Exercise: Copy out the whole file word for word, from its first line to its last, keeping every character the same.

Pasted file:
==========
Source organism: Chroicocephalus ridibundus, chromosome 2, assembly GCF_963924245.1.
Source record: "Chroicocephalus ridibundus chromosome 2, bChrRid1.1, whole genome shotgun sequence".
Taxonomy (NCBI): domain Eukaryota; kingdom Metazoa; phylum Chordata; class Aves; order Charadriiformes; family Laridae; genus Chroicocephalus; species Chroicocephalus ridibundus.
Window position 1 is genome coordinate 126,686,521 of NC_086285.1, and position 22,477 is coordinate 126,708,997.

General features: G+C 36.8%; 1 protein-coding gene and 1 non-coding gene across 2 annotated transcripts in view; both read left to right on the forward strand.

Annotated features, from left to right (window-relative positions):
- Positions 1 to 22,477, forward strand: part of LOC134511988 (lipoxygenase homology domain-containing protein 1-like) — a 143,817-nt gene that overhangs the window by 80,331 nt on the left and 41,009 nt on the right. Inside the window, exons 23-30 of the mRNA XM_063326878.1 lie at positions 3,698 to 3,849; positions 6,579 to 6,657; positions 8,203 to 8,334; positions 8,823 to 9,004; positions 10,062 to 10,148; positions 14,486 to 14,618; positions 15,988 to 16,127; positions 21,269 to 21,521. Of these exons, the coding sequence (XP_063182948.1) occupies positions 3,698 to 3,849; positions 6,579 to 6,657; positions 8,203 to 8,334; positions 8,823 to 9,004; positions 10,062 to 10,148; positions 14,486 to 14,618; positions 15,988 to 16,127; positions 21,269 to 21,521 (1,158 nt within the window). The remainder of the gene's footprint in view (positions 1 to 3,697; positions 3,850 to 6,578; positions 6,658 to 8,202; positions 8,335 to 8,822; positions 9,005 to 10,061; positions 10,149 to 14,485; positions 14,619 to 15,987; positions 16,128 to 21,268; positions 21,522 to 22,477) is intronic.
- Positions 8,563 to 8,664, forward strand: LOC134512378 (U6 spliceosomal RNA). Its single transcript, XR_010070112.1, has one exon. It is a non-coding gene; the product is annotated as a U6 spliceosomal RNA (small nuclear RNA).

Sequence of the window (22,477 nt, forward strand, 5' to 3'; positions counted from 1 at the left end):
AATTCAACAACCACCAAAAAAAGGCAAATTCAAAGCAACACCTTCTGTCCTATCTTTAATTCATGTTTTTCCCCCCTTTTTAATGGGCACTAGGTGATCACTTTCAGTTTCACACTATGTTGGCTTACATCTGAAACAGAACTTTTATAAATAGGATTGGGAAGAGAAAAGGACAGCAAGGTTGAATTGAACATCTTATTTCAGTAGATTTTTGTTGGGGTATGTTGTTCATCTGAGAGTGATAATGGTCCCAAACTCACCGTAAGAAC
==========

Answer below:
Source organism: Chroicocephalus ridibundus, chromosome 2, assembly GCF_963924245.1.
Source record: "Chroicocephalus ridibundus chromosome 2, bChrRid1.1, whole genome shotgun sequence".
Taxonomy (NCBI): domain Eukaryota; kingdom Metazoa; phylum Chordata; class Aves; order Charadriiformes; family Laridae; genus Chroicocephalus; species Chroicocephalus ridibundus.
Window position 1 is genome coordinate 126,686,521 of NC_086285.1, and position 22,477 is coordinate 126,708,997.

General features: G+C 36.8%; 1 protein-coding gene and 1 non-coding gene across 2 annotated transcripts in view; both read left to right on the forward strand.

Annotated features, from left to right (window-relative positions):
- Positions 1 to 22,477, forward strand: part of LOC134511988 (lipoxygenase homology domain-containing protein 1-like) — a 143,817-nt gene that overhangs the window by 80,331 nt on the left and 41,009 nt on the right. Inside the window, exons 23-30 of the mRNA XM_063326878.1 lie at positions 3,698 to 3,849; positions 6,579 to 6,657; positions 8,203 to 8,334; positions 8,823 to 9,004; positions 10,062 to 10,148; positions 14,486 to 14,618; positions 15,988 to 16,127; positions 21,269 to 21,521. Of these exons, the coding sequence (XP_063182948.1) occupies positions 3,698 to 3,849; positions 6,579 to 6,657; positions 8,203 to 8,334; positions 8,823 to 9,004; positions 10,062 to 10,148; positions 14,486 to 14,618; positions 15,988 to 16,127; positions 21,269 to 21,521 (1,158 nt within the window). The remainder of the gene's footprint in view (positions 1 to 3,697; positions 3,850 to 6,578; positions 6,658 to 8,202; positions 8,335 to 8,822; positions 9,005 to 10,061; positions 10,149 to 14,485; positions 14,619 to 15,987; positions 16,128 to 21,268; positions 21,522 to 22,477) is intronic.
- Positions 8,563 to 8,664, forward strand: LOC134512378 (U6 spliceosomal RNA). Its single transcript, XR_010070112.1, has one exon. It is a non-coding gene; the product is annotated as a U6 spliceosomal RNA (small nuclear RNA).

Sequence of the window (22,477 nt, forward strand, 5' to 3'; positions counted from 1 at the left end):
AATTCAACAACCACCAAAAAAAGGCAAATTCAAAGCAACACCTTCTGTCCTATCTTTAATTCATGTTTTTCCCCCCTTTTTAATGGGCACTAGGTGATCACTTTCAGTTTCACACTATGTTGGCTTACATCTGAAACAGAACTTTTATAAATAGGATTGGGAAGAGAAAAGGACAGCAAGGTTGAATTGAACATCTTATTTCAGTAGATTTTTGTTGGGGTATGTTGTTCATCTGAGAGTGATAATGGTCCCAAACTCACCGTAAGAAC